Drug Therapy: ACE Inhibitors

ACE inhibitors lower the levels of two hormones (angiotensin II and aldosterone) that help increase blood pressure. ACE inhibitors cause arteries and veins to widen and helps the kidneys eliminate excess water. Both of these actions lower the blood pressure, allow more oxygen to reach the heart and reduce the amount of work the heart has to do.

ACE inhibitors are used to treat congestive heart failure and high blood pressure. They may be recommended for those who have had a heart attack because some studies have shown that these drugs help prevent more damage to the heart muscle. These drugs may also be prescribed for those with certain types of kidney disorders, especially diabetes. ACE inhibitors not only reduce symptoms, they can also reduce the need for hospitalization and can help prolong life. They also may have direct beneficial effects on the heart and blood vessel walls. These drugs are most helpful for people who:

  • Develop a problem with sexual function when taking another antihypertensive drug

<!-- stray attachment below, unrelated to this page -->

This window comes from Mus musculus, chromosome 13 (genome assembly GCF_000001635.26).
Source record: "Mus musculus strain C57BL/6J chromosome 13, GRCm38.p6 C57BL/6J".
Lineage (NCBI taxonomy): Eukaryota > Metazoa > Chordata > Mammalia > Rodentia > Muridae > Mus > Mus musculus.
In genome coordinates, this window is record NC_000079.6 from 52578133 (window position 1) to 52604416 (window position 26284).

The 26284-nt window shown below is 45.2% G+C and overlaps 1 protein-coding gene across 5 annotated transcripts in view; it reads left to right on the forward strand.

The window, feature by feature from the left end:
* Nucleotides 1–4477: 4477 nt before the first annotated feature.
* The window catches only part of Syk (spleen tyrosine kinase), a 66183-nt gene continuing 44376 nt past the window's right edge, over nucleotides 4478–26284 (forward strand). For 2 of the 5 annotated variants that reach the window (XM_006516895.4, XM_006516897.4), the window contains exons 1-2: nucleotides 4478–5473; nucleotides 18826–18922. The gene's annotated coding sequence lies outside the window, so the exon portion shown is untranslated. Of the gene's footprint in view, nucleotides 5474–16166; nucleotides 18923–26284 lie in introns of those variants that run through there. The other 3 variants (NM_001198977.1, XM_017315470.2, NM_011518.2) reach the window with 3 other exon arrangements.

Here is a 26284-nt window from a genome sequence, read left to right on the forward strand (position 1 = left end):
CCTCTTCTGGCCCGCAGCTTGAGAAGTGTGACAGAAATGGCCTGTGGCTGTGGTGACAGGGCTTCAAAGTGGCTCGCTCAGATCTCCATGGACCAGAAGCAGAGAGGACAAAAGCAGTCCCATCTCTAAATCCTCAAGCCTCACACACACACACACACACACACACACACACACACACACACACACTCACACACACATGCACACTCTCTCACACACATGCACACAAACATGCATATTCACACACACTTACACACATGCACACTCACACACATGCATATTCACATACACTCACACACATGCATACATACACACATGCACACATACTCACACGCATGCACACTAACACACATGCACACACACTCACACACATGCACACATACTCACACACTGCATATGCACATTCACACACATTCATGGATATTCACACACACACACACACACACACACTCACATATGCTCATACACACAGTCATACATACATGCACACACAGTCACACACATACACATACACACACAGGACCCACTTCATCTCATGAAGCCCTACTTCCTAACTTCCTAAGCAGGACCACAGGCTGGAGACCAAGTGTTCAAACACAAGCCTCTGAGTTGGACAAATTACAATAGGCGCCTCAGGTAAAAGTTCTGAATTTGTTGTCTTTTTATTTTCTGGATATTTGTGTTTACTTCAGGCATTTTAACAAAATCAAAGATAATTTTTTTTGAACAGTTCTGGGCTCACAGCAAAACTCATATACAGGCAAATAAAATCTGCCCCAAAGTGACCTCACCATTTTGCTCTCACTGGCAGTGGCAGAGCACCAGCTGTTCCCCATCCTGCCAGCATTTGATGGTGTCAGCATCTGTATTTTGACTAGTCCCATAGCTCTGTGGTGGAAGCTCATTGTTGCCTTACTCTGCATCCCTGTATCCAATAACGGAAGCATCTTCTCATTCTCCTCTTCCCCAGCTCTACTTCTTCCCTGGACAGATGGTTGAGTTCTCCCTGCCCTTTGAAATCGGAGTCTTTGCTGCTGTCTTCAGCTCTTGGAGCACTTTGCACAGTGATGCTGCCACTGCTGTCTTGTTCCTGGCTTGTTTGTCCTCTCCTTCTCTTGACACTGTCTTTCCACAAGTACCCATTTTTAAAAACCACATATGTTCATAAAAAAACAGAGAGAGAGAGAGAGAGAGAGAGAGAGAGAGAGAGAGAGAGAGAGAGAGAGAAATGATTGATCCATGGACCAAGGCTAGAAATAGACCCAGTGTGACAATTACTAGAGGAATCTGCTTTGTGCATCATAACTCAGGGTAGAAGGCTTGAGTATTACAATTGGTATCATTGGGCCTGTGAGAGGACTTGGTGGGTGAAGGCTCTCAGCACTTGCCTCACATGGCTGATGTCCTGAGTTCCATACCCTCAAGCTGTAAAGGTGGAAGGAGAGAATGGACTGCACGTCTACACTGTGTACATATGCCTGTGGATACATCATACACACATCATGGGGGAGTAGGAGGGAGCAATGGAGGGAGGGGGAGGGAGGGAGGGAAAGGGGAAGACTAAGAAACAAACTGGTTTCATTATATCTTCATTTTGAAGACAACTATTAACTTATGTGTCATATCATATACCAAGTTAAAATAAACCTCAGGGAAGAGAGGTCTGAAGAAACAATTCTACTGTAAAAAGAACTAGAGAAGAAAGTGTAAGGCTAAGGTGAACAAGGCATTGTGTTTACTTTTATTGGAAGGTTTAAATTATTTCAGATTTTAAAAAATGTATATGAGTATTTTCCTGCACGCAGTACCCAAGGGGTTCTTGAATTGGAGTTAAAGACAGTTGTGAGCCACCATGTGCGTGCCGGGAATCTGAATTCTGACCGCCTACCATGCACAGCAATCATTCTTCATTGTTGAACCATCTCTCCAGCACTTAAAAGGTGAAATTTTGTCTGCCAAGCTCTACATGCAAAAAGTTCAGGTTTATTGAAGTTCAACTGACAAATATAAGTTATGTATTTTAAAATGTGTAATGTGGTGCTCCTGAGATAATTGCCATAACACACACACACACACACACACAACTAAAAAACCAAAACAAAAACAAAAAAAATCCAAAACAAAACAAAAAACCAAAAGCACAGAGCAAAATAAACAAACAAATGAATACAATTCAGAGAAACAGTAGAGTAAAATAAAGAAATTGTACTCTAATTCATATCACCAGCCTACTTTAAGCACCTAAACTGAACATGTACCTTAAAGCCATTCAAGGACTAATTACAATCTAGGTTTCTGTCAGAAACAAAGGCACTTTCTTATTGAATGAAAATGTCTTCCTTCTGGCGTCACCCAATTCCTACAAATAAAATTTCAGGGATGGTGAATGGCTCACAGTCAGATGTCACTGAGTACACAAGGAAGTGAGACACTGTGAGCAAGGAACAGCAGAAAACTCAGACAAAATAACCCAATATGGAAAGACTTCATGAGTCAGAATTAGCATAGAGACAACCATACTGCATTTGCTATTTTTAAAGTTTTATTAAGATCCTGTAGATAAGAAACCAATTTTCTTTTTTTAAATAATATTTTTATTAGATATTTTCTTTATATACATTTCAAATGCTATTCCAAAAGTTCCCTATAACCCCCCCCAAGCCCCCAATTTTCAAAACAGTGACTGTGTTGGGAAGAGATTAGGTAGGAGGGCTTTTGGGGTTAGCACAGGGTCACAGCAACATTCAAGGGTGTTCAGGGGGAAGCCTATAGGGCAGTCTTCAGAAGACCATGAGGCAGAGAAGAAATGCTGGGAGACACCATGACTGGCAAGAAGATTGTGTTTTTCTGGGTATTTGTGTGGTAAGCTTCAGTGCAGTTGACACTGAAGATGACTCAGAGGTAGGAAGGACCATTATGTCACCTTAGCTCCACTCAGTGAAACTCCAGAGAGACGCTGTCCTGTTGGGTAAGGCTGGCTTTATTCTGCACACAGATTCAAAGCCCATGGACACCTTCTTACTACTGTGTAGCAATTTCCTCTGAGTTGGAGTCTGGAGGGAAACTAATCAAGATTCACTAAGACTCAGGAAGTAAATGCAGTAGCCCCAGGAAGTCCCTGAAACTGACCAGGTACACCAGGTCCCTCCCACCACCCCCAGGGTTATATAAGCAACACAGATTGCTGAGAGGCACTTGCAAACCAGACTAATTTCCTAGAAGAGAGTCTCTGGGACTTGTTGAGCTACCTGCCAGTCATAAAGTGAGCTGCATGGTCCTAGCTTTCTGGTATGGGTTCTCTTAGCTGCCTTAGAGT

• Are Caucasian
  • Are young
  • Have coronary artery disease or heart failure
  • Have chronic kidney disease or diabetic kidney disease
If these medications are prescribed, the doctor should be made aware of any other drug, vitamin, mineral or herbal supplement the patient is taking, especially diuretics or drugs or supplements that contain potassium. Patients should not drink alcohol while taking these drugs without talking to the doctor first. Alcohol combined with ACE inhibitors can make the blood pressure lower than it should be, causing dizziness or faintness.

To learn more about these types of drugs and their side effects, click on the links below: